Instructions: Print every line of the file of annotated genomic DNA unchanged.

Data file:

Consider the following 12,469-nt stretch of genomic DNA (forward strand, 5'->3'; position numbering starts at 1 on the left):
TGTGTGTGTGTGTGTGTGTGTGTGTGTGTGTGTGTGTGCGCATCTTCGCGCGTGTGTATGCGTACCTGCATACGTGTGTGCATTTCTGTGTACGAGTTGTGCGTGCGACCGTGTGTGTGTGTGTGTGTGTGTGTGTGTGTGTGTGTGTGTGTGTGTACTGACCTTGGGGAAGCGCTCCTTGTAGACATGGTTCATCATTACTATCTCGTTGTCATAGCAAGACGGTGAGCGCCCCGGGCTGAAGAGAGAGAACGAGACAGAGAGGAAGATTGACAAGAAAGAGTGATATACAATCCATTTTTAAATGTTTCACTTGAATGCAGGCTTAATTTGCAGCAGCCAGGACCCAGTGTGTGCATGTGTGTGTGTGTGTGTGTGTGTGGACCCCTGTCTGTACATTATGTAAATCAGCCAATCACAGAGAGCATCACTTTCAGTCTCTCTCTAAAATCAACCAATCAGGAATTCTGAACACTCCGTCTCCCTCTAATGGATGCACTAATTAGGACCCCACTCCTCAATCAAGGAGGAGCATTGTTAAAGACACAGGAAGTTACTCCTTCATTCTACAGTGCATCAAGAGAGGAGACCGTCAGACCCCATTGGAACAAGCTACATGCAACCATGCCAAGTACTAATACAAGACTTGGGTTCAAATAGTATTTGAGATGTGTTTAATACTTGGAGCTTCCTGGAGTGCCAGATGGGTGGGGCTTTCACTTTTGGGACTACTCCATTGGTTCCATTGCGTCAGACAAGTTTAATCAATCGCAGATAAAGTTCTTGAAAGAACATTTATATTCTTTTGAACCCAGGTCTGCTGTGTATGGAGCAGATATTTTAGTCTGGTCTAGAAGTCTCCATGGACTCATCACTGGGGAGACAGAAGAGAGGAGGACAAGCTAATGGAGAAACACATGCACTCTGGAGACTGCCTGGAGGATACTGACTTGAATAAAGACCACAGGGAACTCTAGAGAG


Consider the following 12,469-nt stretch of genomic DNA (forward strand, 5'->3'; position numbering starts at 1 on the left):
TGTGTGTGTGTGTGTGTGTGTGTGTGTGTGTGTGTGTGCGCATCTTCGCGCGTGTGTATGCGTACCTGCATACGTGTGTGCATTTCTGTGTACGAGTTGTGCGTGCGACCGTGTGTGTGTGTGTGTGTGTGTGTGTGTGTGTGTGTGTGTGTGTGTACTGACCTTGGGGAAGCGCTCCTTGTAGACATGGTTCATCATTACTATCTCGTTGTCATAGCAAGACGGTGAGCGCCCCGGGCTGAAGAGAGAGAACGAGACAGAGAGGAAGATTGACAAGAAAGAGTGATATACAATCCATTTTTAAATGTTTCACTTGAATGCAGGCTTAATTTGCAGCAGCCAGGACCCAGTGTGTGCATGTGTGTGTGTGTGTGTGTGTGTGGACCCCTGTCTGTACATTATGTAAATCAGCCAATCACAGAGAGCATCACTTTCAGTCTCTCTCTAAAATCAACCAATCAGGAATTCTGAACACTCCGTCTCCCTCTAATGGATGCACTAATTAGGACCCCACTCCTCAATCAAGGAGGAGCATTGTTAAAGACACAGGAAGTTACTCCTTCATTCTACAGTGCATCAAGAGAGGAGACCGTCAGACCCCATTGGAACAAGCTACATGCAACCATGCCAAGTACTAATACAAGACTTGGGTTCAAATAGTATTTGAGATGTGTTTAATACTTGGAGCTTCCTGGAGTGCCAGATGGGTGGGGCTTTCACTTTTGGGACTACTCCATTGGTTCCATTGCGTCAGACAAGTTTAATCAATCGCAGATAAAGTTCTTGAAAGAACATTTATATTCTTTTGAACCCAGGTCTGCTGTGTATGGAGCAGATATTTTAGTCTGGTCTAGAAGTCTCCATGGACTCATCACTGGGGAGACAGAAGAGAGGAGGACAAGCTAATGGAGAAACACATGCACTCTGGAGACTGCCTGGAGGATACTGACTTGAATAAAGACCACAGGGAACTCTAGAGAG